Two decades later there was The Ninth Gate, a slow paced, deliberate supernatural detective movie condemned by many on its release and, much like the director himself has sometimes been, generally misunderstood. Taking the book El Club Dumas by Arturo Pérez-Reverte as the source of inspiration, John Brownjohn, Enrique Urbizu, and Polanski removed entirely a secondary plot about a lost chapter to The Three Musketeers to focus their screenplay on the pursuit of a book containing an incantation to summon Satan - they wisely re-titled the film to reflect this shift in focus thereby openly acknowledging that the film was never going to be a 100% literal adaptation. Polanski’s first choice for the book detective Dean Corso was Johnny Depp, and Depp obliged by jumping on board and making the role his own in an understated performance that lends Corso a bit of mystery, his life outside of book obsession given little attention. Different to how the director originally envisaged Corso, Depp’s work here nevertheless pleased Polanski and functions nicely. Corso is hired by Boris Balkan, an authoritative Frank Langella, to track down several other copies of a rare occult book that Balkan has in his collection, an attempt to authenticate one of them and thus provide him with the means of granting manifestation to the Devil. Accepting a large paycheque Corso heads off to Europe to take a closer look at the few remaining copies, but he quickly realises that he’s not the only one interested in the book as several strange people seem to be on his tail. The plot also deepens as Corso’s analyses reveal that it may not be one book that is completely authentic, but a combination of all three, and Balkan will seemingly pay any price to carry out his ritual. Quite why The Ninth Gate seemed to attract a few bad reviews I’m not really sure, but I find the story, dialogue, and character interactions to be particularly gripping, the film appropriately constructing a world that evokes supernatural ambience without overtly indicating that such manifestations are definitely possible, the ambiguity of which being something that arises out of Polanski‘s personal disinterest in the Devil‘s existence, this paradoxically enhancing the supernatural material that he has worked on. Polanksi’s wife, Emmanuelle Seigner, looks at home in the role of a woman who herself may be a physical embodiment of Satan, with her strikingly European face and strong presence, and in supporting capacity there is Swedish-born Lena Olin as Liana Telfer, an incredibly sexy older woman who also seems to have a fanatical interest in the book that Balkan purchased off her husband the day before he killed himself. The score written by Wojciech Kilar really adds meat to the strange world we inhabit with the characters, sometimes quirky, occasionally creepy but always hinting at something unexplainable co-existing with humanity. This was the same man who provided the sweepingly powerful score to Bram Stoker’s Dracula in the early 90s, though he generally tends to work in Polish cinema. Conveying a prominent love of books as both a physical entity and carrier of knowledge, Polanski’s film takes us on an adventure with its protagonist into the delights (or tortures) of the beckoning unknown.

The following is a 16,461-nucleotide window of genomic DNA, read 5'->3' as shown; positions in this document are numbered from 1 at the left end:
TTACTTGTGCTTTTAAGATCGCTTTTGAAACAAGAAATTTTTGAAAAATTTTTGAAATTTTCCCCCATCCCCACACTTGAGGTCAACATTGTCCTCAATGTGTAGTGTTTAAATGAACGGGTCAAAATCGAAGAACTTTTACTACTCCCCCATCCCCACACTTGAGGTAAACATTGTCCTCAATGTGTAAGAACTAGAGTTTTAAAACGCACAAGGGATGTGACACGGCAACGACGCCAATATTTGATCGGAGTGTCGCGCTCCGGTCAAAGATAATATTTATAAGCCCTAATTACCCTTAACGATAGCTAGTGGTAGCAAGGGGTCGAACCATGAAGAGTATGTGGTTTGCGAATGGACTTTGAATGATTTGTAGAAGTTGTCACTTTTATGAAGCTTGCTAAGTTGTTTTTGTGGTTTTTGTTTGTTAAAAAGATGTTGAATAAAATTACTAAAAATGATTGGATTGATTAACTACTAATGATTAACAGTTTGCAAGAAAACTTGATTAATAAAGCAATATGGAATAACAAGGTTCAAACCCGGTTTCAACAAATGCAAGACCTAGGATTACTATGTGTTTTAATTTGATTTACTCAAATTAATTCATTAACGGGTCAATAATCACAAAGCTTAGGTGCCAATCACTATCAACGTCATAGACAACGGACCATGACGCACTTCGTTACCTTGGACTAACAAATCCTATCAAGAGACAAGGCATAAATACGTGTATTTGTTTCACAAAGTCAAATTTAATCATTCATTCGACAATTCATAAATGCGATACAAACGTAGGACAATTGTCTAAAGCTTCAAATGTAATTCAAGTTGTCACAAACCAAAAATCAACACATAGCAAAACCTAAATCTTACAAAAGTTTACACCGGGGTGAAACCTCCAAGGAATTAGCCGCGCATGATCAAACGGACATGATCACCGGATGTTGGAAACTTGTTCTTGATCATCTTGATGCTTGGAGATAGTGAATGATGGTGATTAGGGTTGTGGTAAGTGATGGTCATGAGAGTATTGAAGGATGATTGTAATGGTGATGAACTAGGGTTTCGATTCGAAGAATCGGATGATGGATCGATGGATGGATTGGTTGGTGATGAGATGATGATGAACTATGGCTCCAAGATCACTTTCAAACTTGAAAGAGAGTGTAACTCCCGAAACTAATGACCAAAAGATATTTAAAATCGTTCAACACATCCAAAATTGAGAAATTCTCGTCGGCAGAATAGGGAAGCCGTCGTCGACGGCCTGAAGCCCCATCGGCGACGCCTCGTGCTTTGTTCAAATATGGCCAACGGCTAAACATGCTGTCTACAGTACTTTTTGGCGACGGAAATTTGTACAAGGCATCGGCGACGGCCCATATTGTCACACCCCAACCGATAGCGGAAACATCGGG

Universal’s now quite old DVD presents the film correctly in (anamorphic) 2.35:1 and looks quite good, more so in exterior shots, however there is quite a lot of grain and dot crawl during darker sequences. An erring towards almost sepia-tinged interior photography does not lend itself well to chromatic vibrancy and a HD upgrade would be welcome, but overall the transfer here is not too bad. The Dolby track doesn’t possess much ‘oomph’ but is suitable enough for the wonderful music and otherwise mostly vocally driven soundtrack. Aside from stills, drawings and a hopeless promotional featurette (running a whopping two minutes in length), there are the worthwhile inclusions of a slow-talking Polanski commentary, and an isolated music track giving us the chance to enjoy Kilar’s score without sound effects and character dialogue. Settle back for a slightly old fashioned but carefully constructed voyage through a world of the subtle uncanny towards an indiscernible destination.